4) Custodial death of Jayaraj and Benicks in Tamil Nadu

In June, two men died in police custody in Tamil Nadu's Thoothukudi city. Father-son Jayaraj and Benicks were arrested by the police on June 19th for reportedly keeping their mobile shop open beyond 8 PM despite the COVID-19 lockdown restrictions. Both were allegedly beaten up, stripped of their clothes and sodomised in custody, and no one was allowed to see them. Within three days of their arrest, both men died in hospital. After the incident gained attention from the media, an investigation was launched. The CBI filed a chargesheet establishing that the two men were brutally tortured by the police.

While the incident received criticism from across the nation, activists pointed out that this was certainly not a very isolated one, and that police brutality in the country needed serious attention.


5) Dehumanisation of Hathras rape victim

On September 29th, the Uttar Pradesh Police cremated the Hathras rape victim without her family’s consent, after she succumbed to her injuries after a 15 days fight. The 19-year-old young woman from the Valmiki community in UP’s Hathras village was denied justice, both in life and in death. On September 14th, the victim’s mother found her daughter without clothes and wounded, and her family took her to the police station for registering an FIR. The woman was asked to be taken to the hospital without an FIR. Though she was moved to Safdarjung Hospital (allegedly without the parents’ consent), the woman died after 14 days, after which, the police took it upon themselves to cremate her body, while the family demanded postmortem. The family members were not even present at the cremation, as according to media reports, they were barricaded inside their house.

After the incident, police also allegedly went as far as to say that the victim was not raped. The case was later handed over to the CBI, and the investigation agency recently released a report that stated that rape cannot be ruled out in the Hathras case. It faulted the police in delaying the victim’s medical examination and ignoring her statement. The incident received flak, as police neither registered a timely FIR, nor did they take the victim to the hospital or take medical samples when the family alleged rape. The incident, and many more which have been coming to light from UP, have highlighted UP Police’s treatment of Dalits and minorities.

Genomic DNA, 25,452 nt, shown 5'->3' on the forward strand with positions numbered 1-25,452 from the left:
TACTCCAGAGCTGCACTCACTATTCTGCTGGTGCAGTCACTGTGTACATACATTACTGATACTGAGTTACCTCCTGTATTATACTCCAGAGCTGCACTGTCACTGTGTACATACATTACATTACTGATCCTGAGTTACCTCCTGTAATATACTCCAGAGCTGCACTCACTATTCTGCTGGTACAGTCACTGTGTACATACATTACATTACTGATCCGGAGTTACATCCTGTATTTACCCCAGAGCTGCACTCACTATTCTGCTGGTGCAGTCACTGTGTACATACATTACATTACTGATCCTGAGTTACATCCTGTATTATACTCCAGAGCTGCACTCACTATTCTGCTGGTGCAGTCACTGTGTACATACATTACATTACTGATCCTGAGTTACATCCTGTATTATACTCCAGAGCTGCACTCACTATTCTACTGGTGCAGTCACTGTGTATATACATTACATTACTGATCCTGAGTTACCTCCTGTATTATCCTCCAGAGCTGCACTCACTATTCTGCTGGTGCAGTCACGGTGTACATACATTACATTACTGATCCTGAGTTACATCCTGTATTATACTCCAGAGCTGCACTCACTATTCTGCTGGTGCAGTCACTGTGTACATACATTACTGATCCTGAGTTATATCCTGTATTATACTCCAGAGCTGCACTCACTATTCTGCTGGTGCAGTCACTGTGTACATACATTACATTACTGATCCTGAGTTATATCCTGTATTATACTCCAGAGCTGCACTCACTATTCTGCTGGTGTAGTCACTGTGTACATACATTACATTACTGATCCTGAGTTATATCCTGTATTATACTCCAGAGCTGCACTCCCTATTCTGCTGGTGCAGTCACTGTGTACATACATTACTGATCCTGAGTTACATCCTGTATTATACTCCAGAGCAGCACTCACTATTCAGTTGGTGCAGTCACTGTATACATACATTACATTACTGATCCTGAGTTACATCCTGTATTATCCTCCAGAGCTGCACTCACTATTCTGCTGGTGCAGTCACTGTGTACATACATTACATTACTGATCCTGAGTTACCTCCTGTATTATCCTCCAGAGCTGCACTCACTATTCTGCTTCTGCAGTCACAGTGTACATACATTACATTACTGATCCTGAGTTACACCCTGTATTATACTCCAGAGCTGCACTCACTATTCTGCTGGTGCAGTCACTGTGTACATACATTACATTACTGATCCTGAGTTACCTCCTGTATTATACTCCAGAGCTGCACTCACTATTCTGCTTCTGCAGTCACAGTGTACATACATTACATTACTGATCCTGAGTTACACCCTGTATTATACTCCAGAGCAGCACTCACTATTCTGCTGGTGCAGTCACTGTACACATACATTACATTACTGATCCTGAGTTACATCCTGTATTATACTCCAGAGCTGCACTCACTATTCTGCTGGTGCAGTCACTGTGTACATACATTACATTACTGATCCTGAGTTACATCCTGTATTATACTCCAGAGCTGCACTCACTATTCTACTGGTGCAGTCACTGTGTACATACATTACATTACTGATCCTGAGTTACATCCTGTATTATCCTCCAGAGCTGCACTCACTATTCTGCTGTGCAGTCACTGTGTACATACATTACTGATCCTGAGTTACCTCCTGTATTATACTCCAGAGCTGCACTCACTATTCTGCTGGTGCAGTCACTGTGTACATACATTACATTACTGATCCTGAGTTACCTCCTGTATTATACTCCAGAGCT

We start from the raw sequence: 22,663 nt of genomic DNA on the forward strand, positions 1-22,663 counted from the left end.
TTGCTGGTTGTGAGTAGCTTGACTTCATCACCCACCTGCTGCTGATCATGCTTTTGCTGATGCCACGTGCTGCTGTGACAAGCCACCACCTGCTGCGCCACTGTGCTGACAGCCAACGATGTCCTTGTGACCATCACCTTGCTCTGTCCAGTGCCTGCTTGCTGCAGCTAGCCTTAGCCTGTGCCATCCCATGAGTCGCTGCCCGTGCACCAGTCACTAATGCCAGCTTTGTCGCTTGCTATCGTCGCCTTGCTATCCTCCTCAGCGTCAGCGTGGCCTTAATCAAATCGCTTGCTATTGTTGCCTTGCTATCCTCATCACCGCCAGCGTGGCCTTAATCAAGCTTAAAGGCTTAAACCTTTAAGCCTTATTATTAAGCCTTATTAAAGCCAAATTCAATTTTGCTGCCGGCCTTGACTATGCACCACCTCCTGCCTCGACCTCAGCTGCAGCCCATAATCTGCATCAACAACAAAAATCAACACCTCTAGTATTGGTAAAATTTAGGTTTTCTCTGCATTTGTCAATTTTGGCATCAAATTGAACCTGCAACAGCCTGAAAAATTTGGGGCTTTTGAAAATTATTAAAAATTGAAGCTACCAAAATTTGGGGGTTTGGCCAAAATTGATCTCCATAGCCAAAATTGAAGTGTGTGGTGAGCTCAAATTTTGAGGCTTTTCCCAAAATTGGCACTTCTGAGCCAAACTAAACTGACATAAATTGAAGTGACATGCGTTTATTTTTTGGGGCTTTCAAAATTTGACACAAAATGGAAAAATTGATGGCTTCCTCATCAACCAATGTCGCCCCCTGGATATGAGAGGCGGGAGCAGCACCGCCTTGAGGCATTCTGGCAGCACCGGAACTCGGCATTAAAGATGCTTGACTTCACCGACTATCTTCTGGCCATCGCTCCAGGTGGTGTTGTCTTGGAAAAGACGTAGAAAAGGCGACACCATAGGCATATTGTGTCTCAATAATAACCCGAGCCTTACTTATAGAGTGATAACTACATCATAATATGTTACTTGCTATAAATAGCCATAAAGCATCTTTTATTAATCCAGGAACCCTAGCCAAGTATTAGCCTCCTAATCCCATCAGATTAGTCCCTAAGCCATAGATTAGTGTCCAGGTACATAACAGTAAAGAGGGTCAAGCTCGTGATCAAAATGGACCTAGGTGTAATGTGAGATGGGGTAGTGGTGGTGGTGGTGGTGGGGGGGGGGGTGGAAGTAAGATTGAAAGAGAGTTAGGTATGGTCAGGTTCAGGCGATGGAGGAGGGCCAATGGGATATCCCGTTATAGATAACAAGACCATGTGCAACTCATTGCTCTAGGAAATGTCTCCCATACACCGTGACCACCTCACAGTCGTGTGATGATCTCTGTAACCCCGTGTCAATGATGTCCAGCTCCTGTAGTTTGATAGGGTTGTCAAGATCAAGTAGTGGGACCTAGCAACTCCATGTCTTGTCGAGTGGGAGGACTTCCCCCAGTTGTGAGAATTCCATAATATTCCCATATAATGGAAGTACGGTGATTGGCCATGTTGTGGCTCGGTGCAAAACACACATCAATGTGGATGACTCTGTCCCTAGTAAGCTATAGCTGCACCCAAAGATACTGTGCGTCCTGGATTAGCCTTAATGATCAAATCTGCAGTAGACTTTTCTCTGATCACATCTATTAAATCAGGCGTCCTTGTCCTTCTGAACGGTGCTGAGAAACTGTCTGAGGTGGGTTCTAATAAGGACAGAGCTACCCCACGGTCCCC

6) Detained activists and NIA’s apathy

In October, the National Investigation Agency (NIA) arrested tribal rights activist Father Stan Swamy from his residence in Jharkhand, in connection with the Elgaar Parishad case. The 83-year-old activist had requested through a video that he cannot travel to Mumbai repeatedly for investigation due to his age and health, before he was arrested. After his arrest, Swamy had filed an application seeking permission to allow him a straw and sipper in prison to drink water as he is unable to hold a glass due to Parkinson's disease. The NIA first asked for 20 days time to consider the plea, and then said that they did not have Swamy’s sipper cup and straw. This response drew outrage from across the nation, and a movement was started on social media to send straws and sipper cups to Taloja Central Jail where Swamy is imprisoned. Finally, in December, the activist was provided with what he needed.